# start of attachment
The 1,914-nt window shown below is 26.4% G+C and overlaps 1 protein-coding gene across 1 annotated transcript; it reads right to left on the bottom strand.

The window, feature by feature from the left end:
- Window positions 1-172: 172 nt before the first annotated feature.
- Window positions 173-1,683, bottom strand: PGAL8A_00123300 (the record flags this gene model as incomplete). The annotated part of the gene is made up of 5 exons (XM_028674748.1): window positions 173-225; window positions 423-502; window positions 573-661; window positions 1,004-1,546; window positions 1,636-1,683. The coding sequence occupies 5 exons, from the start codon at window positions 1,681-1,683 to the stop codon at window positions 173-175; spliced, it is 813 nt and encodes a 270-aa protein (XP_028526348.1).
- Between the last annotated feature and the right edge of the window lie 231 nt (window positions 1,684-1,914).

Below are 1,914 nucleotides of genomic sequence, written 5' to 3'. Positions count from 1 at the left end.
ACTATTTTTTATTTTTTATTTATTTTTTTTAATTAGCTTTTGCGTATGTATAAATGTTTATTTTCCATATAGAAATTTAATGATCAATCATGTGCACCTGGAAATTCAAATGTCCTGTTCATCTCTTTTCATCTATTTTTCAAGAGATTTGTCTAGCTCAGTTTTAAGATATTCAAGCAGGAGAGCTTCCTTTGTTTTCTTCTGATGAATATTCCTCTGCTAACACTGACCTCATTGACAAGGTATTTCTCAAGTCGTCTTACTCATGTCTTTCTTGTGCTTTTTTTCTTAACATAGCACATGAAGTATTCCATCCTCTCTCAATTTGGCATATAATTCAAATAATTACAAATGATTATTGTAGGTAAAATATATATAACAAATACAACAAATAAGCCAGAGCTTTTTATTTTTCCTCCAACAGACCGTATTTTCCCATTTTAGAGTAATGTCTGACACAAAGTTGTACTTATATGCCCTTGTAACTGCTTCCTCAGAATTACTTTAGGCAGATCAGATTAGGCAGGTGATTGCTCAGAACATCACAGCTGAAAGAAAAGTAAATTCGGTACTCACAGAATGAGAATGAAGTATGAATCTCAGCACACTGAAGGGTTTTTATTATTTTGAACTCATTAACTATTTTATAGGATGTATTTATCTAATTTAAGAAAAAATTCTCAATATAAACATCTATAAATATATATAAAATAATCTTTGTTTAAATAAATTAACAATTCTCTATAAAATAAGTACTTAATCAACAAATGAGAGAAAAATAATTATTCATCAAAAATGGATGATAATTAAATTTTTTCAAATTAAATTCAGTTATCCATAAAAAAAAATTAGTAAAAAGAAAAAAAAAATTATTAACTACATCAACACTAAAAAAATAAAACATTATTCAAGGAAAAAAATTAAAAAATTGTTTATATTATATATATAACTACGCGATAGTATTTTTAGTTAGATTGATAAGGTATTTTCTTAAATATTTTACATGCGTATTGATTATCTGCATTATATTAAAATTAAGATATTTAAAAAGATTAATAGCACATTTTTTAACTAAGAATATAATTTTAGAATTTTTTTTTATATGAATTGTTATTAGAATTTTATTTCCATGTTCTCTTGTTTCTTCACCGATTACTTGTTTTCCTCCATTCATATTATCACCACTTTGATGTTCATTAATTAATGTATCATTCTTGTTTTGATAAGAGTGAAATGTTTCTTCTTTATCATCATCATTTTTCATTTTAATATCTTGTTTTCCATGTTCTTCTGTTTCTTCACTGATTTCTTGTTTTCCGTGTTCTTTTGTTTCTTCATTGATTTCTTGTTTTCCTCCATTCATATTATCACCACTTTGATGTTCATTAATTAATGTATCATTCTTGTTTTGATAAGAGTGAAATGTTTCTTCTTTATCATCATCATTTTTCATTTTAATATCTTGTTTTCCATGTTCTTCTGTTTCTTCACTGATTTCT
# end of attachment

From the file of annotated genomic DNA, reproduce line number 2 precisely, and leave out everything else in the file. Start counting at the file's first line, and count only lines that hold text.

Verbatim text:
The window, feature by feature from the left end: